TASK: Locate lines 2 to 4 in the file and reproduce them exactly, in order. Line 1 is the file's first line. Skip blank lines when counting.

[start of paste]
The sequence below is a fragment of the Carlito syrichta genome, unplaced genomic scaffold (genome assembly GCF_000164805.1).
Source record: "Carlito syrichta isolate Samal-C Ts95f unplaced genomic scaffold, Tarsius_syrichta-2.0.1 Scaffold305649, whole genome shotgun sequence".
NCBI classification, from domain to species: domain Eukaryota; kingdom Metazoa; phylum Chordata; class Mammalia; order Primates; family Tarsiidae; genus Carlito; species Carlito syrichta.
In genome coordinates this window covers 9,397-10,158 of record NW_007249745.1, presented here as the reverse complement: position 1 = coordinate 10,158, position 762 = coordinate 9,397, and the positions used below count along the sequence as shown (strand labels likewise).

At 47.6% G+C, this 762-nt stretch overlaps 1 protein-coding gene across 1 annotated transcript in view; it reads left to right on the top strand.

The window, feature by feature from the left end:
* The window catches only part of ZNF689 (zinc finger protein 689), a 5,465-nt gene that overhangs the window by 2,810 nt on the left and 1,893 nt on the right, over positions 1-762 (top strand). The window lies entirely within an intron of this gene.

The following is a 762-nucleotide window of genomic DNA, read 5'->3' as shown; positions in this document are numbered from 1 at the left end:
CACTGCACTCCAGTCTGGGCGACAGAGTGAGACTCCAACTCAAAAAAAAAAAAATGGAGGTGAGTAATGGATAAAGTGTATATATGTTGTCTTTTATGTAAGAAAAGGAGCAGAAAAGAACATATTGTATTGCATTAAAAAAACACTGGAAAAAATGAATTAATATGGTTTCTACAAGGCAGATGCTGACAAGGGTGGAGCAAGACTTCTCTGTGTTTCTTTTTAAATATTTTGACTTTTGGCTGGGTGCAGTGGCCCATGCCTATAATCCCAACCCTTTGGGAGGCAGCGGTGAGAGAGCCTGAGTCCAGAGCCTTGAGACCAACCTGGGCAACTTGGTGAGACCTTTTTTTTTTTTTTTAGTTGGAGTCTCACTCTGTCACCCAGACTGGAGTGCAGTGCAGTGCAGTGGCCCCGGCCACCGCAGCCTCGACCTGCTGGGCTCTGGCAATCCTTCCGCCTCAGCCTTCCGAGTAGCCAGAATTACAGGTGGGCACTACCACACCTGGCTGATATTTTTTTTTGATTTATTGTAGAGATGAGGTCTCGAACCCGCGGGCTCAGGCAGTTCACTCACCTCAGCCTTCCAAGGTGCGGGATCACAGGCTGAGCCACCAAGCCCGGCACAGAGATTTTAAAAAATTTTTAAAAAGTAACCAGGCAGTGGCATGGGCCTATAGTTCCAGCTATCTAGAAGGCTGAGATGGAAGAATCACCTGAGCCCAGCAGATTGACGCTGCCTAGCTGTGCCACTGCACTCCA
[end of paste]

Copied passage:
Source record: "Carlito syrichta isolate Samal-C Ts95f unplaced genomic scaffold, Tarsius_syrichta-2.0.1 Scaffold305649, whole genome shotgun sequence".
NCBI classification, from domain to species: domain Eukaryota; kingdom Metazoa; phylum Chordata; class Mammalia; order Primates; family Tarsiidae; genus Carlito; species Carlito syrichta.
In genome coordinates this window covers 9,397-10,158 of record NW_007249745.1, presented here as the reverse complement: position 1 = coordinate 10,158, position 762 = coordinate 9,397, and the positions used below count along the sequence as shown (strand labels likewise).